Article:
Facebook working on optional end-to-end encryption for Messenger

Posted:
in General Discussion edited May 2016
Following greater industry trends toward security, Facebook is looking to bring end-to-end encryption to its popular Messenger platform, a report said on Tuesday.




The technology should come to Messenger in the next several months, three sources told The Guardian. Unlike most uses of encryption, however, Facebook's technology is expected to be opt-in, since it would otherwise interfere with the bots the company announced in April.

End-to-end encryption means that only the sender and the recipient of a message can see its content. Under the coming system, even Facebook will be unable to read this data, leaving Messenger bots without a way of communicating.

Facebook's path is similar to the one Google is adopting with Allo, a new chat app that makes use of machine learning to suggest quick replies. Since encryption breaks that learning, the extra security is available only by jumping into the app's Incognito mode.

Other messaging platforms -- like Apple's iMessage and Facebook's own WhatsApp -- have encryption on by default, which has caused some in law enforcement, politics, and spy agencies to complain about communications "going dark" to legitimate investigations. Those complaints could become even more intense, since Facebook Messenger is used by over 900 million people.

At the same time, many in the public have become worried about mass surveillance by governments, as well as interception by criminals and other hackers. Apple in particular has marketed privacy as a key selling point, going so far as to resist court orders that might force it to weaken encryption.

Comments

  • Reply 1 of 5
    macseekermacseeker Posts: 403member
    Yeah, given facebook's history, I kinda doubt it. They will still read the messages even when the user encrypts the discussion.
  • Reply 2 of 5
    NemWanNemWan Posts: 111member
    macseeker said:
    Yeah, given facebook's history, I kinda doubt it. They will still read the messages even when the user encrypts the discussion.
    If they can read it, it's not end-to-end encryption by defintion.

    It should be automatic, not opt-in. Both Google and Facebook should make any services that require end-to-end encryption to be disabled to be opt-in.

    Imagine if a restaurant advertised that they put microphones in every table so they can listen to everything your party says and respond instantly when you happen to mention food or drinks, and you had to opt out of that. If people don't think of online privacy the same way they don't understand it and are being exploited when they accept half-measures like Google and Facebook are offering.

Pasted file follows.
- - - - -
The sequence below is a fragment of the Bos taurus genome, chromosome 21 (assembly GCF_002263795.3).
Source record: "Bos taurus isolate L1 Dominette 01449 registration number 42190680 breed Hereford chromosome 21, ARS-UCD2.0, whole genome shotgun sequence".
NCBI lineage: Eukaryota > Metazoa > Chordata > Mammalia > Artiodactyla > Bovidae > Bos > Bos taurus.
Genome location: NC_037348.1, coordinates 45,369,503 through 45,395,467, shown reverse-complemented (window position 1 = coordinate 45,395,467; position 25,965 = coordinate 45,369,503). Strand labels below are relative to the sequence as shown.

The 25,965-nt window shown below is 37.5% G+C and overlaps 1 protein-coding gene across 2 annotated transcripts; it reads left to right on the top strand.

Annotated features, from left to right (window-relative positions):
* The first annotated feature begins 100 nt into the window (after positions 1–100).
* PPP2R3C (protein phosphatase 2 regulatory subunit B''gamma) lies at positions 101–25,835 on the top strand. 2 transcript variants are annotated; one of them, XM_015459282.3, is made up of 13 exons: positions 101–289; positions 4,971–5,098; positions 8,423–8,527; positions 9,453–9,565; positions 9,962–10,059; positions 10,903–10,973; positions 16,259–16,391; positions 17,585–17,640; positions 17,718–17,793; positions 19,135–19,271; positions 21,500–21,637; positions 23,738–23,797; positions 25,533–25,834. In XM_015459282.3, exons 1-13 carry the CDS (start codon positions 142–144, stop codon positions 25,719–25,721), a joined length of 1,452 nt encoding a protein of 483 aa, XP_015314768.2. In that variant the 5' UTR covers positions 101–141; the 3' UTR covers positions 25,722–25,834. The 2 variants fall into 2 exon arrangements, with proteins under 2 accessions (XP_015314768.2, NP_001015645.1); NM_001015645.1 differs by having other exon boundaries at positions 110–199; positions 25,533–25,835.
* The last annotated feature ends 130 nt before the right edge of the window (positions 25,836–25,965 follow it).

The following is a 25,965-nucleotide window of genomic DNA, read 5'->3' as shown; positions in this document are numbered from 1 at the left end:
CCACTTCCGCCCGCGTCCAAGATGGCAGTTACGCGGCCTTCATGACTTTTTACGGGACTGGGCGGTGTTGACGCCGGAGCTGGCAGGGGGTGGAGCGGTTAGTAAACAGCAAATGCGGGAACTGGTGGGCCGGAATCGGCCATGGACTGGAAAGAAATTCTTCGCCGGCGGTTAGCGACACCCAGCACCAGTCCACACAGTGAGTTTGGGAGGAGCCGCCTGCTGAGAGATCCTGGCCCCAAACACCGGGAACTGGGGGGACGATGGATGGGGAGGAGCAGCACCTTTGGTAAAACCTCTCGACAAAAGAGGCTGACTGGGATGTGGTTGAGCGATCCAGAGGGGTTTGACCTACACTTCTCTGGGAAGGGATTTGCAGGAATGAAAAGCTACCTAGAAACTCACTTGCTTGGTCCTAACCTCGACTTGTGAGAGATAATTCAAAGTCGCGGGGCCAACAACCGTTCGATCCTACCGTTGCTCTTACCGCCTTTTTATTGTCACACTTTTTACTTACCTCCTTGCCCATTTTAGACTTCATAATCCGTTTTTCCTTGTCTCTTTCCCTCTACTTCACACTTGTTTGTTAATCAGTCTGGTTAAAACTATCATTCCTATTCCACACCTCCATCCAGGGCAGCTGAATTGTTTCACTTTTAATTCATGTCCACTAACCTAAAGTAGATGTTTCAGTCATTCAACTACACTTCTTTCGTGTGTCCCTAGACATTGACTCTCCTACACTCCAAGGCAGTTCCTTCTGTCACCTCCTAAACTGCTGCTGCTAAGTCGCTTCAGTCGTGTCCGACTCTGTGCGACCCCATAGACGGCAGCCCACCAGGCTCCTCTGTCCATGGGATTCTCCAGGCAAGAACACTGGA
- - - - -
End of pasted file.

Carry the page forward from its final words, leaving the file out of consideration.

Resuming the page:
edited May 2016
  • Reply 3 of 5
    crowleycrowley Posts: 5,648member
    Can't think of the last time I used Facebook Messenger, but good move.  I wonder whether the opt-out option will be apparent, or buried under umpteen layers of settings menus.
  • Reply 4 of 5
    NemWan said:
    macseeker said:
    Yeah, given facebook's history, I kinda doubt it. They will still read the messages even when the user encrypts the discussion.
    If they can read it, it's not end-to-end encryption by defintion.

    It should be automatic, not opt-in. Both Google and Facebook should make any services that require end-to-end encryption to be disabled to be opt-in.

    Imagine if a restaurant advertised that they put microphones in every table so they can listen to everything your party says and respond instantly when you happen to mention food or drinks, and you had to opt out of that. If people don't think of online privacy the same way they don't understand it and are being exploited when they accept half-measures like Google and Facebook are offering.
    Club 33 in Disneyland did that already - http://www.disneylandclub33.com/trophyroomphotos.htm
  • Reply 5 of 5
    n0bodyn0body Posts: 7member
    I wonder how long it will be before having a discussion off-mic will be "going dark."
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